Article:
NASCAR Race Weekend Central

Frontstretch NASCAR Power Rankings: The 2011 Potential Hall of Fame Class

With the Cup Series off this weekend, the pollsters took a look at the recently announced list of nominees for the 2011 Hall of Fame induction class. The mix of names covers all aspects of NASCAR – drivers in various series, crew chiefs, car owners and promoters. Some were there when the first green flag …

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Frontstretch NASCAR Power Rankings: Which Nominees Should Make The NASCAR Hall of Fame in 2010

With a week off from the Cup Series schedule, the writers from Frontstretch decided to take a look at the 25 names nominated for consideration to be one of the first five selections to be enshrined into the NASCAR Hall of Fame. Since none of your Frontstretch faithful were picked to be part of the …

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Driven to the Past: Knock the Fence Down, Pops

I had occasion to meet ol’ Pops (and if he didn’t know your name, he’d call you that, as well as expect you to call him by the same handle) in the late 1960s when he ran a couple of ARCA races when I was flagging. As I recall, both of them were 500-lappers; the first at the old Dayton Speedway. Curtis couldn’t be there on Saturday to qualify, and somebody else qualified the car for him. When it came to a big-name driver whose name had been used heavily in pre-race advertising, John Marcum didn’t stand on ceremony. I suspect that there were parts of the ARCA rulebook back in those days that were deliberately vague to give John some wiggle room.

Thompson in Turn 5: Drivers’ Union Probably Not a Good Idea

After Tony Stewart’s verbal assault on Goodyear gained support amongst a number of high-profile fellow drivers (albeit not quite as aggressively as Stewart), some journalists suggested that the time just may be ripe for the formation of a drivers’ union. Unions are great! I come from a long-line of union guys that have walked the lines in hopes of gaining a livable wage, safer work conditions or medical insurance. There’s no bigger supporter of labor unions than me. However, the odds of NASCAR drivers answering the call of solidarity and organizing themselves in unity to defend themselves against the “man,” under the union banner are next to none; and for any number of reasons.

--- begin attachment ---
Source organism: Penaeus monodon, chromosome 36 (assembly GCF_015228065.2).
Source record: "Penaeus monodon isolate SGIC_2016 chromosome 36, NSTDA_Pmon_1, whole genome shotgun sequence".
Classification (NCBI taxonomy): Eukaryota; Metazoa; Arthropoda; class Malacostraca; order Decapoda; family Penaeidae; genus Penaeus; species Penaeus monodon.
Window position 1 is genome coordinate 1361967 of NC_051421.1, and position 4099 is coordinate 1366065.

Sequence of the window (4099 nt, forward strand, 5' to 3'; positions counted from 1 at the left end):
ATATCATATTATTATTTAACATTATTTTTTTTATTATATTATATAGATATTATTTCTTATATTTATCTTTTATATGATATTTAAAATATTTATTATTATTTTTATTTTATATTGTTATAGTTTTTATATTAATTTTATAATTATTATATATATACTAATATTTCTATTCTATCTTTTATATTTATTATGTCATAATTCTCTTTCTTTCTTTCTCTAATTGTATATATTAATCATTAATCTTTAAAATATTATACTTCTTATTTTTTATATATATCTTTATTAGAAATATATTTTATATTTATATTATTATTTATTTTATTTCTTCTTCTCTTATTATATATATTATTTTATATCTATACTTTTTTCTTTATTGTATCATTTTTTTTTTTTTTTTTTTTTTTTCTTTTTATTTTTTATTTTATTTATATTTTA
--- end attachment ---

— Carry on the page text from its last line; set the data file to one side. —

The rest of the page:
That’s History Profile: Joe Weatherly

Joe Weatherly’s driving career almost ended before it even began. He nearly died while out with a group of friends one night, losing control while driving through an S-curve; he had bumped into a curb and broke a tie rod. With no steering or time to react, he ran headlong into a tree. Weatherly was nearly ejected from the vehicle, his head and neck breaking through the windshield. As Weatherly was trapped and bleeding to death, one passenger was dead, and others badly injured. Weatherly recovered then, but in other instances, he wasn’t so lucky. He was left badly scarred about the face; rumors arose that it was the result of a Nazi sniper in WWII. Unfortunately, it would not be the last time he had an encounter with a parts failure in the middle of an S-curve turn.

That’s History Profile: Curtis Turner

Curtis Turner started out driving well before he was old enough to get a driver’s license. He hailed from the area of Bent Mountain, Va., and as with many who lived in remote regions of the South during this era, Turner worked to export the local product: moonshine. He became as big of a legend running illegal liquor as he did on the track. His ability to outrun Federal agents as well as local law enforcement earned Turner respect for his skill behind the wheel and unlike his counterpart Junior Johnson, Turner was never apprehended by the police. He ran his first race in 1946 in Mt. Airy, N.C. He finished last in a field of 18. In his next start, he won, beginning a legend as the best driver ever to race on dirt.

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